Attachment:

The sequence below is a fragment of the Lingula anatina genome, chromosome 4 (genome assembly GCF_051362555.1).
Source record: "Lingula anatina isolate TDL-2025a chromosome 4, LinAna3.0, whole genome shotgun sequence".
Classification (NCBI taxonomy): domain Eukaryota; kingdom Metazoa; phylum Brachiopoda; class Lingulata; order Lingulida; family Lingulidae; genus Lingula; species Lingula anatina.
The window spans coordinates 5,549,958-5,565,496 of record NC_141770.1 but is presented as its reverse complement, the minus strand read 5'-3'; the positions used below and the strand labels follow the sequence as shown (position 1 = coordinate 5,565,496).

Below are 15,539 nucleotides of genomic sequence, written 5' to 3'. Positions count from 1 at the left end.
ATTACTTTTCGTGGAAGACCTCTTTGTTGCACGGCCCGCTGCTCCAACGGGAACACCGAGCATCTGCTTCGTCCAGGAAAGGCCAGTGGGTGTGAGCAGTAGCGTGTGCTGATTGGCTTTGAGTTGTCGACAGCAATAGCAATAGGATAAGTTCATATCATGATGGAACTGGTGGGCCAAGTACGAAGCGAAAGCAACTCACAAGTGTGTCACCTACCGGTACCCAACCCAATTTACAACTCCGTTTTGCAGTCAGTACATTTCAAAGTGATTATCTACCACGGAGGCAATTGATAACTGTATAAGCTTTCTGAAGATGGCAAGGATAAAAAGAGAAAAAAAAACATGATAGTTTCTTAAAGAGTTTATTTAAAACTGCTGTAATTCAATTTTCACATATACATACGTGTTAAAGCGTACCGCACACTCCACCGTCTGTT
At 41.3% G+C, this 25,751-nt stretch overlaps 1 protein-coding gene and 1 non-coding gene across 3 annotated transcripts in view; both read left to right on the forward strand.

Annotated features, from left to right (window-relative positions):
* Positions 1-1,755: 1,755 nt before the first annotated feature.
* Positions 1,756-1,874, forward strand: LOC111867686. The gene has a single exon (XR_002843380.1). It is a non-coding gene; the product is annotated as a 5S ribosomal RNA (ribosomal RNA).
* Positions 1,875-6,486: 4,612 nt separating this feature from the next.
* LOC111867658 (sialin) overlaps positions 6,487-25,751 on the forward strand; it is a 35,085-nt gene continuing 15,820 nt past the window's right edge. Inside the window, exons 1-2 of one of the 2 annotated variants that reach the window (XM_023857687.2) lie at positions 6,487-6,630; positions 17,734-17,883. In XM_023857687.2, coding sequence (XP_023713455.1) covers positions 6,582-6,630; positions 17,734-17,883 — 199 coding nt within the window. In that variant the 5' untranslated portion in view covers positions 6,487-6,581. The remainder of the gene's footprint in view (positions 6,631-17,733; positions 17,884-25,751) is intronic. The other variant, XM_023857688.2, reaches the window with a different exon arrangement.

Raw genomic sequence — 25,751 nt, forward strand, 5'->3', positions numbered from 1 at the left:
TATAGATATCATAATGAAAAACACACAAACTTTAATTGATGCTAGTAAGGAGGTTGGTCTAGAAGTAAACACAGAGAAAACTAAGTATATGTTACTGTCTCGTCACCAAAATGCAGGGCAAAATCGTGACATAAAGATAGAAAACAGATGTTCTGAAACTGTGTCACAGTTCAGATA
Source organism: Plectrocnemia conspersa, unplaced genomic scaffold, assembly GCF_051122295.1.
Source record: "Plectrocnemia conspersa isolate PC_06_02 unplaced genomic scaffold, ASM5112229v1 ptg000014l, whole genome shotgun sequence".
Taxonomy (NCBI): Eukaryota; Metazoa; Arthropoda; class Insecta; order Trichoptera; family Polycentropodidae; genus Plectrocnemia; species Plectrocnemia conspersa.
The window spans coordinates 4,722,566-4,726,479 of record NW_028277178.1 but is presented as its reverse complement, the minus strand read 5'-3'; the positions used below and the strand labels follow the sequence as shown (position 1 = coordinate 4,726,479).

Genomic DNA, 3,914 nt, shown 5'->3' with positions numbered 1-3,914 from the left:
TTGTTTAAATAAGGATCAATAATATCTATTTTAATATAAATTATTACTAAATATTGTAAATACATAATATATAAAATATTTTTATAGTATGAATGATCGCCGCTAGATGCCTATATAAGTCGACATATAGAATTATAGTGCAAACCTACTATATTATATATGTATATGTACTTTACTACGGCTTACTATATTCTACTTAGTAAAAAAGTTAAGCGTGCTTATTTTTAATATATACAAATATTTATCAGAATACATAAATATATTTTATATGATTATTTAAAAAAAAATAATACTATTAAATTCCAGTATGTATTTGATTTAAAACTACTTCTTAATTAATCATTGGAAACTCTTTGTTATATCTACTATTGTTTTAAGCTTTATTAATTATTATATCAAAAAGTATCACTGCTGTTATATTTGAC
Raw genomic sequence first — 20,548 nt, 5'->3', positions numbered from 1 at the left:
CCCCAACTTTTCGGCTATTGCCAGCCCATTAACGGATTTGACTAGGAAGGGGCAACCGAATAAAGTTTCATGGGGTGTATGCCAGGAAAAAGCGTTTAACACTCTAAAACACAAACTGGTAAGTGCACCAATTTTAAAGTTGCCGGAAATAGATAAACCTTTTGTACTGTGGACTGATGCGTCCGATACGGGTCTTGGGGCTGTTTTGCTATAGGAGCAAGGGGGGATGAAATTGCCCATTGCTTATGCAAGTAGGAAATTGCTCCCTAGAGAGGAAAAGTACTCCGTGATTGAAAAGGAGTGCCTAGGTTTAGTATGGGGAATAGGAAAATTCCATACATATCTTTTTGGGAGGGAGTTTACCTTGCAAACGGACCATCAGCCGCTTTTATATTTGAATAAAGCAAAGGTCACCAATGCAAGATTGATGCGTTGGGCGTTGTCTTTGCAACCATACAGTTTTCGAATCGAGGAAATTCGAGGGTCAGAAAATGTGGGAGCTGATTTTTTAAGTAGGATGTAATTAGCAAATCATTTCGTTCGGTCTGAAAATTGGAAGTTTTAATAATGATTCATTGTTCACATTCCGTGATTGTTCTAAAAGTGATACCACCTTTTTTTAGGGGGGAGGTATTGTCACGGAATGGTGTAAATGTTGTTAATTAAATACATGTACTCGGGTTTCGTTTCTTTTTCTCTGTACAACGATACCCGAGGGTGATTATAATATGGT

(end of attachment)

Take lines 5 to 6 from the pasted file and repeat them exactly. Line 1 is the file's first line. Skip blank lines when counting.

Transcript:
Below are 15,539 nucleotides of genomic sequence, written 5' to 3'. Positions count from 1 at the left end.
ATTACTTTTCGTGGAAGACCTCTTTGTTGCACGGCCCGCTGCTCCAACGGGAACACCGAGCATCTGCTTCGTCCAGGAAAGGCCAGTGGGTGTGAGCAGTAGCGTGTGCTGATTGGCTTTGAGTTGTCGACAGCAATAGCAATAGGATAAGTTCATATCATGATGGAACTGGTGGGCCAAGTACGAAGCGAAAGCAACTCACAAGTGTGTCACCTACCGGTACCCAACCCAATTTACAACTCCGTTTTGCAGTCAGTACATTTCAAAGTGATTATCTACCACGGAGGCAATTGATAACTGTATAAGCTTTCTGAAGATGGCAAGGATAAAAAGAGAAAAAAAAACATGATAGTTTCTTAAAGAGTTTATTTAAAACTGCTGTAATTCAATTTTCACATATACATACGTGTTAAAGCGTACCGCACACTCCACCGTCTGTT